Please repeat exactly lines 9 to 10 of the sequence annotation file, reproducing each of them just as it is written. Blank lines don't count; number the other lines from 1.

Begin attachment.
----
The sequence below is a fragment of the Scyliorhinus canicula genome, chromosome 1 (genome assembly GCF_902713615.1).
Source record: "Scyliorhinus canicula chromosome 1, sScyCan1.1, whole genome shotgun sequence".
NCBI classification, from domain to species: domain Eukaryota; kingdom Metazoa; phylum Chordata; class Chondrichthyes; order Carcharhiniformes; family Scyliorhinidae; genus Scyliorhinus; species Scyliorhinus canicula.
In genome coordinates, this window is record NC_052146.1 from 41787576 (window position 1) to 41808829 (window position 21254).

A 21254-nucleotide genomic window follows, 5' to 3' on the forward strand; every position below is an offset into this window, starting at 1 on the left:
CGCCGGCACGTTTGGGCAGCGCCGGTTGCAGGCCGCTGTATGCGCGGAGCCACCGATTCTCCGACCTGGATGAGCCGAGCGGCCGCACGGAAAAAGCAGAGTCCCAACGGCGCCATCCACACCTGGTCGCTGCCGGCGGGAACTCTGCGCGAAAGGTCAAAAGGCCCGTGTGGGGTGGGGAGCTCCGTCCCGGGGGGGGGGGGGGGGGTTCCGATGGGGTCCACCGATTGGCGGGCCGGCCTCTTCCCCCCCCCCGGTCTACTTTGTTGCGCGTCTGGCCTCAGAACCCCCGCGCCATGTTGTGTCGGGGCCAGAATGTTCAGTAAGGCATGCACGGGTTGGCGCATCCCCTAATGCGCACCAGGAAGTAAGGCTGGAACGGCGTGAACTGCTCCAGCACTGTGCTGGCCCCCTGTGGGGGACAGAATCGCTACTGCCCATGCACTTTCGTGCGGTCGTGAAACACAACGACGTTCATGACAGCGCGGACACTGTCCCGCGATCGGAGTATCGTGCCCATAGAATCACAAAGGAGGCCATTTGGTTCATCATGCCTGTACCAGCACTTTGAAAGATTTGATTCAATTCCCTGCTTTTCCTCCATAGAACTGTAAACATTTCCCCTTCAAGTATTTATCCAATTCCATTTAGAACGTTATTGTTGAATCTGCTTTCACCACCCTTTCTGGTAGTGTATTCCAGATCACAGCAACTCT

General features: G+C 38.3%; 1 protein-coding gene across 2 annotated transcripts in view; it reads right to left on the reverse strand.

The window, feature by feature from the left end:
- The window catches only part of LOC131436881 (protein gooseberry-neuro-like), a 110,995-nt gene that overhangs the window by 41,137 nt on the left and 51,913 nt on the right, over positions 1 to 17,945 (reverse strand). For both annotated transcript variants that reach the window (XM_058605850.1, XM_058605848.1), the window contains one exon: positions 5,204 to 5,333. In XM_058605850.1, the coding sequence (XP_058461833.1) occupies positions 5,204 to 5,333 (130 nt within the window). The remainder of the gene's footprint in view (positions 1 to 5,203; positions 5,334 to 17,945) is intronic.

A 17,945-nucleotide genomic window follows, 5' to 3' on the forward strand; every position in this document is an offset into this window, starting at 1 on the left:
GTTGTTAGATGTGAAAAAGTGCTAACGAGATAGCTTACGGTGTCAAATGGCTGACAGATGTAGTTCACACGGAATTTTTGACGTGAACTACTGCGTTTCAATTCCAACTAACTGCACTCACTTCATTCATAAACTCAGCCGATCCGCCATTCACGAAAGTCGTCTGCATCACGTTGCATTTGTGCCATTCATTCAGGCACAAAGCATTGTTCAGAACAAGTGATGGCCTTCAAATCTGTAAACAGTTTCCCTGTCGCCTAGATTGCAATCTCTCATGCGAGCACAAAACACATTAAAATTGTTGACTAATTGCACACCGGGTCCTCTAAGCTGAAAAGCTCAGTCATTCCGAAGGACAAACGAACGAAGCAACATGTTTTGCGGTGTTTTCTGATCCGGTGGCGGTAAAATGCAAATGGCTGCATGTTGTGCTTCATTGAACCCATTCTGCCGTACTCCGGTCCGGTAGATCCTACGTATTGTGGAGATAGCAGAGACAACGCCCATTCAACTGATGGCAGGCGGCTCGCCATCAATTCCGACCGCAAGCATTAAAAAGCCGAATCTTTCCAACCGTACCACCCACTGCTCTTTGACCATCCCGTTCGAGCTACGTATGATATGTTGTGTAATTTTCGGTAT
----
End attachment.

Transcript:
- The window catches only part of LOC131436881 (protein gooseberry-neuro-like), a 110,995-nt gene that overhangs the window by 41,137 nt on the left and 51,913 nt on the right, over positions 1 to 17,945 (reverse strand). For both annotated transcript variants that reach the window (XM_058605850.1, XM_058605848.1), the window contains one exon: positions 5,204 to 5,333. In XM_058605850.1, the coding sequence (XP_058461833.1) occupies positions 5,204 to 5,333 (130 nt within the window). The remainder of the gene's footprint in view (positions 1 to 5,203; positions 5,334 to 17,945) is intronic.

A 17,945-nucleotide genomic window follows, 5' to 3' on the forward strand; every position in this document is an offset into this window, starting at 1 on the left: